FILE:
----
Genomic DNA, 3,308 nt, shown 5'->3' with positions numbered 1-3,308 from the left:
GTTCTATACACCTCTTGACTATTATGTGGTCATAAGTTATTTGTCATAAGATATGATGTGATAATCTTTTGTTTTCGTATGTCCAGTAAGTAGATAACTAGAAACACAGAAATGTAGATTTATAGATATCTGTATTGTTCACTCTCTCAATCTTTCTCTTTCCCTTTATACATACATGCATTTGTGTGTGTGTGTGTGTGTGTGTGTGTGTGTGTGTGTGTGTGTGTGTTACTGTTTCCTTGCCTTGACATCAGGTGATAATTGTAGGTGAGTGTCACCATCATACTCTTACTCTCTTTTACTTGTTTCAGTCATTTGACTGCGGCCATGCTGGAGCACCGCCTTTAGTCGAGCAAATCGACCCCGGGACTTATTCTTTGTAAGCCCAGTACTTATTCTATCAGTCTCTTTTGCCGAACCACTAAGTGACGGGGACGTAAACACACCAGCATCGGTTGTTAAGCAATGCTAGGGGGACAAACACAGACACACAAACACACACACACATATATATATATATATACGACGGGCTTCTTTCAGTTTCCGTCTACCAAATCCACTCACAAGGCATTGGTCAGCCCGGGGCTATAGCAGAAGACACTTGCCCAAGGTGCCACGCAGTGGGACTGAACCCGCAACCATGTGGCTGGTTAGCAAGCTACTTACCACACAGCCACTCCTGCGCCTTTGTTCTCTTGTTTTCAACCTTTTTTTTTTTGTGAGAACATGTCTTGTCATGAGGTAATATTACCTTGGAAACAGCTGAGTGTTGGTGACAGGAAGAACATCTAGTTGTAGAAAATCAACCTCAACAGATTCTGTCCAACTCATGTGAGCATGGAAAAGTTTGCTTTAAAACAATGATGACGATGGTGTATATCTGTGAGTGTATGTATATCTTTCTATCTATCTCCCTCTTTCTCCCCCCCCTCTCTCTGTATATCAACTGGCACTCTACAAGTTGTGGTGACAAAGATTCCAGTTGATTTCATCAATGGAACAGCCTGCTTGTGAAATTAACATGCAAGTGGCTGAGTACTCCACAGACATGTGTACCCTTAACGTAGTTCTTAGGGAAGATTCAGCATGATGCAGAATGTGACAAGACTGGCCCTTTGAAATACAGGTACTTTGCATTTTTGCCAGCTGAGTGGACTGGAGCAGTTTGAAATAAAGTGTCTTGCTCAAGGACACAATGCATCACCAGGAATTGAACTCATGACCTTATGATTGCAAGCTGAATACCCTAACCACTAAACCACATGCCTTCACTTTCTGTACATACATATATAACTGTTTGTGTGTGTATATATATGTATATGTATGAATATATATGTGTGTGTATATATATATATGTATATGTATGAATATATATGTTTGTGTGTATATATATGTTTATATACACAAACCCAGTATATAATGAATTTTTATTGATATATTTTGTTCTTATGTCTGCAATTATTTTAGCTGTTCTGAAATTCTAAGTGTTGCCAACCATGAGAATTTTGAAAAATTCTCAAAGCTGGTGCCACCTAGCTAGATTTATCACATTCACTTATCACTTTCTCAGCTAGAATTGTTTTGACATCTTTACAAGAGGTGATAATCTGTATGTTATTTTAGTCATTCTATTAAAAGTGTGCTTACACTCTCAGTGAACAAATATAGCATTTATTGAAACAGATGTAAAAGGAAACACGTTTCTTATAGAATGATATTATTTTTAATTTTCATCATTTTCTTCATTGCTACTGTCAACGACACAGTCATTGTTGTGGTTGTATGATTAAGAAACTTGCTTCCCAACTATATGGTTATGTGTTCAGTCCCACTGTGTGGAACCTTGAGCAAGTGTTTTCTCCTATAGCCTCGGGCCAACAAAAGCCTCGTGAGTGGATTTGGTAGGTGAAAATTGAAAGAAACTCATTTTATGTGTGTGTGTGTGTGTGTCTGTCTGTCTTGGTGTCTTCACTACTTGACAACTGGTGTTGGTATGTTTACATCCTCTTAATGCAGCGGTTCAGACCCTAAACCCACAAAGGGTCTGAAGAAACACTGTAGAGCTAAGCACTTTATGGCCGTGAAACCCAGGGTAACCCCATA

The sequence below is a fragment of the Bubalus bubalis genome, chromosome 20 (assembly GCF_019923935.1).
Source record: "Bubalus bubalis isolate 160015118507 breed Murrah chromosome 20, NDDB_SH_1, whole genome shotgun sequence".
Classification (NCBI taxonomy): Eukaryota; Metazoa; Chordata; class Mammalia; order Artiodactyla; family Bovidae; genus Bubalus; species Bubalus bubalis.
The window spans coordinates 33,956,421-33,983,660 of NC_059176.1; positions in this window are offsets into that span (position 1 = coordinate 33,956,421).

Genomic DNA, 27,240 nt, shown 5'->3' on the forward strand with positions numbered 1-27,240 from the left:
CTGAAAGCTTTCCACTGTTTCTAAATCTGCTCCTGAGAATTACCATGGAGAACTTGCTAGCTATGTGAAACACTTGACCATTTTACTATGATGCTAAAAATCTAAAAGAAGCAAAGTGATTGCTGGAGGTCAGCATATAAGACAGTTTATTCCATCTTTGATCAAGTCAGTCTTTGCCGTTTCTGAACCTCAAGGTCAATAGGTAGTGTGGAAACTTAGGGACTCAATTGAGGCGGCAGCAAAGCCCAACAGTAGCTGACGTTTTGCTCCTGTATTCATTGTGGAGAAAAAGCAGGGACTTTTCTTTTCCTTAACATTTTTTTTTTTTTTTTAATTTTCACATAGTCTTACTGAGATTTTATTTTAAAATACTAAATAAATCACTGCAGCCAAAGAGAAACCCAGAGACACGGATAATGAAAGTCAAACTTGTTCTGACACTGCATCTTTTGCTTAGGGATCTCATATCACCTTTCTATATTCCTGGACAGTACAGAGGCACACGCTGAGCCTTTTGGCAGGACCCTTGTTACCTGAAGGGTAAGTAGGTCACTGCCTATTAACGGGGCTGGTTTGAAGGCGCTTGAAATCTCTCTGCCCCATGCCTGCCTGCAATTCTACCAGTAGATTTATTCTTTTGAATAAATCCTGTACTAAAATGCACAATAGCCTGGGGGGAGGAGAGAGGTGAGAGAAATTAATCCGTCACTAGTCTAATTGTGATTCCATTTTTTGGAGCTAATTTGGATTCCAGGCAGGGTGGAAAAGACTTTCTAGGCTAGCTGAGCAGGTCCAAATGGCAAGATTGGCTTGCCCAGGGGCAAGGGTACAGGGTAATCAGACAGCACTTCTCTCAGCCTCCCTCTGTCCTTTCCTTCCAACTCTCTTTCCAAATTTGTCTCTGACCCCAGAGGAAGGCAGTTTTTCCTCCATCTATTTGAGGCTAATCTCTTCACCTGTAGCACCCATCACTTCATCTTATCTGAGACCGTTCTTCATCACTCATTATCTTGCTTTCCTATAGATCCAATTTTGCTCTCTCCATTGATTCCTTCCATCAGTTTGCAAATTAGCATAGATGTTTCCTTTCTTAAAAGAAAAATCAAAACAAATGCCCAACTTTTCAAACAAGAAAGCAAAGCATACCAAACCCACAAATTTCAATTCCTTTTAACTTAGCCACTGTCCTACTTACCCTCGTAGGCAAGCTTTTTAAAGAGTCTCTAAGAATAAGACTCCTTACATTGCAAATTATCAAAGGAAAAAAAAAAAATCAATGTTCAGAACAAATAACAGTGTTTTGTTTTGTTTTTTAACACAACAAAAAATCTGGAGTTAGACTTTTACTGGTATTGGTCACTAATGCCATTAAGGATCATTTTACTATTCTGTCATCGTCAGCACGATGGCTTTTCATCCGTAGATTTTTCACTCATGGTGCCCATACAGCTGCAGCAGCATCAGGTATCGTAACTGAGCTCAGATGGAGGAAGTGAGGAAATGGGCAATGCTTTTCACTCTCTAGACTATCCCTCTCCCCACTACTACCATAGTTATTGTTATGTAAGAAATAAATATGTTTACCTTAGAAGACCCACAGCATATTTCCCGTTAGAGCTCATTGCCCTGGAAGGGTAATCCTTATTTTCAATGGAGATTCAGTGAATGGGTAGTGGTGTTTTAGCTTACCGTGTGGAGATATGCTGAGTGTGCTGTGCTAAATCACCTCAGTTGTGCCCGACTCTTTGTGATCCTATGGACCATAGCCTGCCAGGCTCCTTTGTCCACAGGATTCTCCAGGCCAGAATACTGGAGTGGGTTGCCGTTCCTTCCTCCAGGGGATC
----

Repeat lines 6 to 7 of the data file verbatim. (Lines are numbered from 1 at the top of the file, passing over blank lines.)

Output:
The window spans coordinates 33,956,421-33,983,660 of NC_059176.1; positions in this window are offsets into that span (position 1 = coordinate 33,956,421).

Genomic DNA, 27,240 nt, shown 5'->3' on the forward strand with positions numbered 1-27,240 from the left: